Such an issue has emerged as a topic of debate in the last two presidential elections. Jokowi, who has served for two terms, ordered his ministers to realize that ambition, while at the same time countering the threat of a food crisis caused by the pandemic. The method is by boosting the production of staple foods such as rice through the opening of giant food plantations.
The licensing process for opening plantations in Indonesia is complex and lengthy. Companies must first obtain approval from various government agencies, negotiate with local residents, and conduct an environmental impact analysis (AMDAL). Large areas of land and forest should not be converted for agriculture or plantations because they protect watersheds and preserve forest cover.
But officials in Jakarta drafted a series of regulations to cut the bureaucracy. Once the new regulations emerged, experts considered the government was prioritizing shortcuts rather than enforcing legal principles and protecting the environment.
Adrianus Eryan, a legal researcher at the Indonesian Center for Environmental Law (ICEL), suspected the “National Food Estate Economic Recovery Operational Plan” document which he found online in mid-2020. The document issued by the Ministry of Environment and Forestry explains the government’s plan to convert millions of hectares of forest land in four provinces into “food land”.
According to Eryan, such documents showing technical guidance are normally issued after the legal framework has been ratified. The land conversion plan as described in the document does not have a clear legal basis.
“It’s a bit weird because it’s the reverse,” he said.
The first regulation on food estates published in October 2020 paves the way for potential land conversion. It gives the government the authority to convert millions of hectares of land that previously could not be used for food plantations, including protected forest areas.
The regulation allows the government to have an unbalanced authority and expedite the transfer of land functions with minimal supervision. There are indeed a number of requirements that must be met in acquiring land including documents of a management plan and environmental permit. But almost all of these documents can be made after land acquisition.
Land conversion for food estate only requires a “commitment” to complete these documents. The main requirement is a Strategic Environmental Study (KLHS). The study usually contains in-depth analysis, including results of public consultations, which are used as recommendations for long-term planning.
However, the new regulation allows for a “quick” KLHS in urgent circumstances. According to ICEL’s analysis, the quick study relies only on expert judgment rather than empirical evidence. ICEL found that the study “tends to be speculative and leaves a lot of room for uncertainty.” They also questioned why the government chose this instrument for the food estate program.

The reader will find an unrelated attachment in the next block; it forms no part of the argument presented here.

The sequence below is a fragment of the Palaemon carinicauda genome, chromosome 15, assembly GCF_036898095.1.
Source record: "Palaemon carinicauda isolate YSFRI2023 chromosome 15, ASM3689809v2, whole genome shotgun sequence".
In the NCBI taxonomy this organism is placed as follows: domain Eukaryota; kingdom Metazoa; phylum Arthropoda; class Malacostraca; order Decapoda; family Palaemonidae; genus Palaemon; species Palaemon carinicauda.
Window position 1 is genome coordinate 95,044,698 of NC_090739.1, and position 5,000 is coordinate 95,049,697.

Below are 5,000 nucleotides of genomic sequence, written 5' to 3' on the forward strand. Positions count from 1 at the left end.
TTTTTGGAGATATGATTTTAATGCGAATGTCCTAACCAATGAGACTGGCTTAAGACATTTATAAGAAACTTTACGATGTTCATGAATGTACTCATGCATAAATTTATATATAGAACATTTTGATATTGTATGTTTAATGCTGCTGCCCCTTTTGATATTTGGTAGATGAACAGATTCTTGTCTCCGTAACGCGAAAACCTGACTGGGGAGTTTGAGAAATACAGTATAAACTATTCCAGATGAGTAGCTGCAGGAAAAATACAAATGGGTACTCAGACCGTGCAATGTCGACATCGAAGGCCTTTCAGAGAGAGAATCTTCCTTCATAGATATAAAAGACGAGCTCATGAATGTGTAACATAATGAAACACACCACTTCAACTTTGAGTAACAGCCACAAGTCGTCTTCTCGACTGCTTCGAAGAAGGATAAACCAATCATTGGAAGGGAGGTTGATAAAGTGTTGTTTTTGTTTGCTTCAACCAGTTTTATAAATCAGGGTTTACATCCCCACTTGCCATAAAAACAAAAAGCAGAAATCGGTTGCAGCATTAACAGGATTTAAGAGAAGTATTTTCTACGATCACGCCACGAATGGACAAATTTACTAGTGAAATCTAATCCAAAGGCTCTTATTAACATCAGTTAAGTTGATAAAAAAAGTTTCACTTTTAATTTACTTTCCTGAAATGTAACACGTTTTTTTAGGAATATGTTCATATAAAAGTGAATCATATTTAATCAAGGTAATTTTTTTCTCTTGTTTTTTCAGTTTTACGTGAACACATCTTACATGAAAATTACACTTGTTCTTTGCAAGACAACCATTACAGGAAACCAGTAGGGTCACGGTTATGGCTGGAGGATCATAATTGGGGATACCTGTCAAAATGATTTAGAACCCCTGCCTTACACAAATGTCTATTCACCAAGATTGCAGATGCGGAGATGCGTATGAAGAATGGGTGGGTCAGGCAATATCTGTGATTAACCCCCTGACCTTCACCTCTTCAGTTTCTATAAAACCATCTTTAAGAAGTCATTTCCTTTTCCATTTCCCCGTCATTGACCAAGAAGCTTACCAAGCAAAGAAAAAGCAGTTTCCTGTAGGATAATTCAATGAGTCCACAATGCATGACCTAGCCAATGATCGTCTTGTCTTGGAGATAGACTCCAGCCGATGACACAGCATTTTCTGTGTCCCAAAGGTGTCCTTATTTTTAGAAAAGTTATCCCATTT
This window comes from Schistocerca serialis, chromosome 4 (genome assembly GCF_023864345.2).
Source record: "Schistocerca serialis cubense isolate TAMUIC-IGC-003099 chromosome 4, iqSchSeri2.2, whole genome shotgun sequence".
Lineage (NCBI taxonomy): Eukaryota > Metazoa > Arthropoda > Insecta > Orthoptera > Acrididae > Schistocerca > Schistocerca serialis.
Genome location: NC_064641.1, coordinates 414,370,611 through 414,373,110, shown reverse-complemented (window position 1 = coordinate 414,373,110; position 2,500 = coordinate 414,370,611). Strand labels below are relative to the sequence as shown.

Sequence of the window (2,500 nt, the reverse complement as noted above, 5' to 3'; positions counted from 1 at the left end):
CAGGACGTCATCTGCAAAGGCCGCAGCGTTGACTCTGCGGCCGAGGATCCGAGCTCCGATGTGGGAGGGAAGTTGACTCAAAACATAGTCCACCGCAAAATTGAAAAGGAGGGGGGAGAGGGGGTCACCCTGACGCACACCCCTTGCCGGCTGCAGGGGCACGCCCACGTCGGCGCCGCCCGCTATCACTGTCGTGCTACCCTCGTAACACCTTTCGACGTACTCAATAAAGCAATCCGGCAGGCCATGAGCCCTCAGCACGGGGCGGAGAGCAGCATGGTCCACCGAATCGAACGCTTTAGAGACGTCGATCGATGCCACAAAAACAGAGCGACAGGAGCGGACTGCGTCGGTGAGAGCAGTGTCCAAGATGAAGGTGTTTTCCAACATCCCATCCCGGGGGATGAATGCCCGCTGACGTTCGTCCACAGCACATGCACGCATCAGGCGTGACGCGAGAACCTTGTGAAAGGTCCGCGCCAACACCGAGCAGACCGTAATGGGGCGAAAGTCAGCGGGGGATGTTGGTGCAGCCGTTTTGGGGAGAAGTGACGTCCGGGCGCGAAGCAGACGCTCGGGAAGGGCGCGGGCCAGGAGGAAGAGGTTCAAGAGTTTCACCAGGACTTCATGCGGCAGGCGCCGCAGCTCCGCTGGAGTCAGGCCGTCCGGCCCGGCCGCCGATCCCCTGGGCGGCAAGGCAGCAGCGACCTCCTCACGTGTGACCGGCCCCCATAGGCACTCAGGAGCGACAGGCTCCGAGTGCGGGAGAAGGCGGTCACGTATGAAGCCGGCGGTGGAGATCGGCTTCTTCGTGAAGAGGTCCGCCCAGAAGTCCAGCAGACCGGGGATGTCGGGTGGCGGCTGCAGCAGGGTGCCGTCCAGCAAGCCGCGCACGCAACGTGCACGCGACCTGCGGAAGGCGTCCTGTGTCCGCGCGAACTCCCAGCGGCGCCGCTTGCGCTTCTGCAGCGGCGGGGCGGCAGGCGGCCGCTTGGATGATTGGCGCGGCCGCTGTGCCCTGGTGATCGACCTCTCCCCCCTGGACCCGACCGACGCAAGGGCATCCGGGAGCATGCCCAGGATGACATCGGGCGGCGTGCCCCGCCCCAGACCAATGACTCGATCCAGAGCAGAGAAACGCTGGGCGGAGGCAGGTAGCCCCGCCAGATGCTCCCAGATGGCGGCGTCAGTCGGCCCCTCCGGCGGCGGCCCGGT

The Indonesian Forum for Environment (Walhi) considers the quick KLHS to have no legal basis. They urged the Ministry of Environment and Forestry to revoke the regulation allowing a quick KLHS.
In July 2021, the regulation was updated but the changes were not substantial. Yeka Hendra Fatika, a member of the Ombudsman of the Republic of Indonesia, said that even a year after the food estate program was announced, it was still unclear who would be implementing it and how the financing scheme would be.
“Without standard planning, the project is vulnerable to “potential maladministration”, Fatika added.
Two months after the first food estate regulation was issued, fears of a global food crisis have eased, according to a World Bank analysis published in December 2020. Many countries have returned to exporting agricultural products. Staple foods trade is also expected to increase again for the first time in the last four years.
According to the World Bank, the problem faced by poor families in Indonesia is the high price of food as a result of processing and transportation costs. It is also difficult for poor people in Indonesia to obtain nutritious food such as vegetables and fruits. The food estate program, whose main target is rice and cassava production, will not be able to address these two problems directly.
“Structural problems cannot be solved simply by large-scale land clearing,” said Bhima Yudhistira, economist and director of the Center of Economic and Law Studies.
In its analysis, the World Bank warns that one of the keys to a food estate’s success is “management of environmental and social risks”. However, the Indonesian government instead disarms the principles of social and environmental protection.
In September, Presidential Chief of Staff Moeldoko told us in an interview that the issuance of a food estate regulation was legitimate because it was based on an urgent situation, namely the threat of a “food crisis”. “We are racing against time,” he said. “If we’re determined to serve the community, then the safety of the people is the priority.” (*)
Reporter: Admin Jubi